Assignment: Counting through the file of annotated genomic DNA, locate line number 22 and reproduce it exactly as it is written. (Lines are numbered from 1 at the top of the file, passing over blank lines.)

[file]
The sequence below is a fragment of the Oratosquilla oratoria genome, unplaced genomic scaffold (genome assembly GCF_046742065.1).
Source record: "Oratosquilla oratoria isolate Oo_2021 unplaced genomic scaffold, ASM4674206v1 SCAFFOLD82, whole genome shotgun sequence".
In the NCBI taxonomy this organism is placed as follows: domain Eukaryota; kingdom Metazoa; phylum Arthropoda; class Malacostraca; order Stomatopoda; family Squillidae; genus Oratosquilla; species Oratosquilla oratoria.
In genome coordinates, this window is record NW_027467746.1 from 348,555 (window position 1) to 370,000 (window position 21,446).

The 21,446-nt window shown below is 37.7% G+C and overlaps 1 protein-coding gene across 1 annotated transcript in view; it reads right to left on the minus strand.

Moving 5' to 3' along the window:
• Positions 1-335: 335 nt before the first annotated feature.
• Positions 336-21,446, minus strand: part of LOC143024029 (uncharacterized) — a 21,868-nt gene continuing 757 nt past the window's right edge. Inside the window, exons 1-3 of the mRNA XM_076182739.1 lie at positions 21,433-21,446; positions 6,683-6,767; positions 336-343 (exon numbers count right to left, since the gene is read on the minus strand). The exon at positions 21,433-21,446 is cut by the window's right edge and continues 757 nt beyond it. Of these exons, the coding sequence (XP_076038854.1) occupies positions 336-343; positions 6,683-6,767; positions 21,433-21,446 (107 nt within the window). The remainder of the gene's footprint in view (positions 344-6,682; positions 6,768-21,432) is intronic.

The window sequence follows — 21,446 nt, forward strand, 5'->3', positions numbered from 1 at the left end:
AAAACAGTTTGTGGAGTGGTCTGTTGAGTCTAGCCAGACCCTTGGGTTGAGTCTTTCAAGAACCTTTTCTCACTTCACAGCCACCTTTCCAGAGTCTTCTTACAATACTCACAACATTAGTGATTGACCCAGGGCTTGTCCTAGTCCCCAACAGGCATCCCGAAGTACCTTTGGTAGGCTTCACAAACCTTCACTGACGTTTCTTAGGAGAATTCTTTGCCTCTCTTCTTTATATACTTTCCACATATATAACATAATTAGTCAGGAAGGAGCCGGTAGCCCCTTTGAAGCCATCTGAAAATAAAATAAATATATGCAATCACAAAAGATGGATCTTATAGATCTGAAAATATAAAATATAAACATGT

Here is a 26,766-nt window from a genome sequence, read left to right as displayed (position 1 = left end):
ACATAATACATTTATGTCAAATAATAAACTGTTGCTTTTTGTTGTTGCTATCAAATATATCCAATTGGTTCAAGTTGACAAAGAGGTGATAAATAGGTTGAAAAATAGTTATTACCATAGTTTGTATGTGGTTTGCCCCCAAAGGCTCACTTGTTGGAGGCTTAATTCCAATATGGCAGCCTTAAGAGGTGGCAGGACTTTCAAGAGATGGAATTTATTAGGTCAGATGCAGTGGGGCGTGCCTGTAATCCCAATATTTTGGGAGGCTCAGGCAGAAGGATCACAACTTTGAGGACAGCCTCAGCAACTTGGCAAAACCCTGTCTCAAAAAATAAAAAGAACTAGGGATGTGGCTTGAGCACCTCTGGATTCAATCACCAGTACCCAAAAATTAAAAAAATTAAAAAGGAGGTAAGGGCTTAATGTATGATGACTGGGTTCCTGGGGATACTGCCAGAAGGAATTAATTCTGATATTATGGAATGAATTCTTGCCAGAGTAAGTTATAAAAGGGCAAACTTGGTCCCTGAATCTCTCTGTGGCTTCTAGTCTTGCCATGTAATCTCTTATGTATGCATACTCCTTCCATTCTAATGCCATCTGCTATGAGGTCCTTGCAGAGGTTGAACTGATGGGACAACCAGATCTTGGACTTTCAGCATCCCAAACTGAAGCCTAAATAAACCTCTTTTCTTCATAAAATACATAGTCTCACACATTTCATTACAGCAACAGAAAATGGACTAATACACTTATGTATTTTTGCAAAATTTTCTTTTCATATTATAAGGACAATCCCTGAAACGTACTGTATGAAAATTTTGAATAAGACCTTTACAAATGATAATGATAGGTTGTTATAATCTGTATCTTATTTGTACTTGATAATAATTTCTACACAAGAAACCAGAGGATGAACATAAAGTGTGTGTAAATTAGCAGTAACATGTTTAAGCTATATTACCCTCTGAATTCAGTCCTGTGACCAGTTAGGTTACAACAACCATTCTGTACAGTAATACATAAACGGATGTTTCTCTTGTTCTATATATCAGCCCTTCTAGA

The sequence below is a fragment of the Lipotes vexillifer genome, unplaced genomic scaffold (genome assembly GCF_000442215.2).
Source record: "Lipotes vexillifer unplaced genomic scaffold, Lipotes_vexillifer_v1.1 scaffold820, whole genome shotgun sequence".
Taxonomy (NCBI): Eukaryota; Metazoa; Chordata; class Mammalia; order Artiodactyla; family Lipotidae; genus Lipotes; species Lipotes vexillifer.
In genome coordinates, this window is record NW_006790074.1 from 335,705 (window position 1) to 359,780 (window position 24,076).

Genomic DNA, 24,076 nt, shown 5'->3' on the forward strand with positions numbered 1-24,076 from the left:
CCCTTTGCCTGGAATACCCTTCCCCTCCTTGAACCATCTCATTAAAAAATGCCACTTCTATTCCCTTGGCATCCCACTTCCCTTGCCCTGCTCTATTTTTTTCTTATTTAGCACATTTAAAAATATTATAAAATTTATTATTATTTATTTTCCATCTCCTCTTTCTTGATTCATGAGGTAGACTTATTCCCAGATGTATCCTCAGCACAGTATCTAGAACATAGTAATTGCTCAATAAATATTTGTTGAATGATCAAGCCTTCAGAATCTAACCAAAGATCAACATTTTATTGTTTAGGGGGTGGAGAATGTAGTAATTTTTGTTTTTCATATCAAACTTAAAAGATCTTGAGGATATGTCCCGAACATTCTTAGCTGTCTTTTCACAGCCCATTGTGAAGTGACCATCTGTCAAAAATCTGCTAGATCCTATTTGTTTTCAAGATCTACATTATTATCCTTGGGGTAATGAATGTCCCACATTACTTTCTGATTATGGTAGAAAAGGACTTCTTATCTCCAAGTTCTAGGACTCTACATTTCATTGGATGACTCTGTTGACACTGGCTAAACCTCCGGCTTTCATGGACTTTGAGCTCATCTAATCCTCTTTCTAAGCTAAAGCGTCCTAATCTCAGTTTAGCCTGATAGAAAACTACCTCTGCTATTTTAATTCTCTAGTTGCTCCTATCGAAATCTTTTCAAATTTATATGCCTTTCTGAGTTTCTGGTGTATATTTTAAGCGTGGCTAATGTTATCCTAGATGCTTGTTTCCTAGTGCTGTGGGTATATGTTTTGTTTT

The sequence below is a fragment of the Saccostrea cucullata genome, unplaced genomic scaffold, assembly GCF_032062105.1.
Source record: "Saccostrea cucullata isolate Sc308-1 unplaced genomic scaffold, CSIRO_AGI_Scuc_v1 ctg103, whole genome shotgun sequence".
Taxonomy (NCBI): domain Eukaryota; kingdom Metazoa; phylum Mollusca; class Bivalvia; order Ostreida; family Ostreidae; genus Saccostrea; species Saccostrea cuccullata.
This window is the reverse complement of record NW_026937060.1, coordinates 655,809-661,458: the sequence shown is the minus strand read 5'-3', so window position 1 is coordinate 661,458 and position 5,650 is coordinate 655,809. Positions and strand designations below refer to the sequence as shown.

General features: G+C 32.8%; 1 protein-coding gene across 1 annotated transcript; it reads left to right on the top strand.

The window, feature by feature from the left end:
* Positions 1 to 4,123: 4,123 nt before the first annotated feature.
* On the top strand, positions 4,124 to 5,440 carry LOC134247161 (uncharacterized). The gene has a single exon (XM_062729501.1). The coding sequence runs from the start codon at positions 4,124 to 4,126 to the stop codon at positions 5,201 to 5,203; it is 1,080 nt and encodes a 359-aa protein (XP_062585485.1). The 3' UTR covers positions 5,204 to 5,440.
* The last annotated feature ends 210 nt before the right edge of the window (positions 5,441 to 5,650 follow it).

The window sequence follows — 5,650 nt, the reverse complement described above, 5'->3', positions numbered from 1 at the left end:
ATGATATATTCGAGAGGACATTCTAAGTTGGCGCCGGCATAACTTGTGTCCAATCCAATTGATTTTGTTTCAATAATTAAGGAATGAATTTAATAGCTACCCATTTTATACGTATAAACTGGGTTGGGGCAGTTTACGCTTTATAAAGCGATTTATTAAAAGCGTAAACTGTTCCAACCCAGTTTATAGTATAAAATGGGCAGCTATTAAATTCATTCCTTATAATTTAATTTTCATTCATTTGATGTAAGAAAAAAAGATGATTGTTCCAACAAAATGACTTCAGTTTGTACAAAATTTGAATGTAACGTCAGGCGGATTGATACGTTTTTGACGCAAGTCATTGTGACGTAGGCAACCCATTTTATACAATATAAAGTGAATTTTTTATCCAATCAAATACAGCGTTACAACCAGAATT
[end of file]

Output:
This window is the reverse complement of record NW_026937060.1, coordinates 655,809-661,458: the sequence shown is the minus strand read 5'-3', so window position 1 is coordinate 661,458 and position 5,650 is coordinate 655,809. Positions and strand designations below refer to the sequence as shown.